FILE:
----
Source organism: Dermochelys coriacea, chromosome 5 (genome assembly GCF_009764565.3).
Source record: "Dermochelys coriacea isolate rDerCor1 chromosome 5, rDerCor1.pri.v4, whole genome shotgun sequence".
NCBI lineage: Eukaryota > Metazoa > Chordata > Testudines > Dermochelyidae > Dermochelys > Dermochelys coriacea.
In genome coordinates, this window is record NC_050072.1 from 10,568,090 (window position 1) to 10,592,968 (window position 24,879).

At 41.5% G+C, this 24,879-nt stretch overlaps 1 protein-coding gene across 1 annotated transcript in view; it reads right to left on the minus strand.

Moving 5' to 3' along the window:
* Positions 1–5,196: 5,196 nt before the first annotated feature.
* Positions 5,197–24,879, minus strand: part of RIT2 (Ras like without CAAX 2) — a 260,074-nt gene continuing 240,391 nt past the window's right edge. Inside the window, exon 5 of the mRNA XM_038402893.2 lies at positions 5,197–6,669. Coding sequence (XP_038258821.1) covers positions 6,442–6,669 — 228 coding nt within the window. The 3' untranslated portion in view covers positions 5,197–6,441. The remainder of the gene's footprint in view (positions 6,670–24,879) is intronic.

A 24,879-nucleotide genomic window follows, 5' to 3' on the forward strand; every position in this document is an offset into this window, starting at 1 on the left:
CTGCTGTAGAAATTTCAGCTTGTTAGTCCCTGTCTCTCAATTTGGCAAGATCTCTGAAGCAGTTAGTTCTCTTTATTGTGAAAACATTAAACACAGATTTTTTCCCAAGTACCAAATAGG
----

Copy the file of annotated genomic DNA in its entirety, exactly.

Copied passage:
Source organism: Dermochelys coriacea, chromosome 5 (genome assembly GCF_009764565.3).
Source record: "Dermochelys coriacea isolate rDerCor1 chromosome 5, rDerCor1.pri.v4, whole genome shotgun sequence".
NCBI lineage: Eukaryota > Metazoa > Chordata > Testudines > Dermochelyidae > Dermochelys > Dermochelys coriacea.
In genome coordinates, this window is record NC_050072.1 from 10,568,090 (window position 1) to 10,592,968 (window position 24,879).

At 41.5% G+C, this 24,879-nt stretch overlaps 1 protein-coding gene across 1 annotated transcript in view; it reads right to left on the minus strand.

Moving 5' to 3' along the window:
* Positions 1–5,196: 5,196 nt before the first annotated feature.
* Positions 5,197–24,879, minus strand: part of RIT2 (Ras like without CAAX 2) — a 260,074-nt gene continuing 240,391 nt past the window's right edge. Inside the window, exon 5 of the mRNA XM_038402893.2 lies at positions 5,197–6,669. Coding sequence (XP_038258821.1) covers positions 6,442–6,669 — 228 coding nt within the window. The 3' untranslated portion in view covers positions 5,197–6,441. The remainder of the gene's footprint in view (positions 6,670–24,879) is intronic.

A 24,879-nucleotide genomic window follows, 5' to 3' on the forward strand; every position in this document is an offset into this window, starting at 1 on the left:
CTGCTGTAGAAATTTCAGCTTGTTAGTCCCTGTCTCTCAATTTGGCAAGATCTCTGAAGCAGTTAGTTCTCTTTATTGTGAAAACATTAAACACAGATTTTTTCCCAAGTACCAAATAGG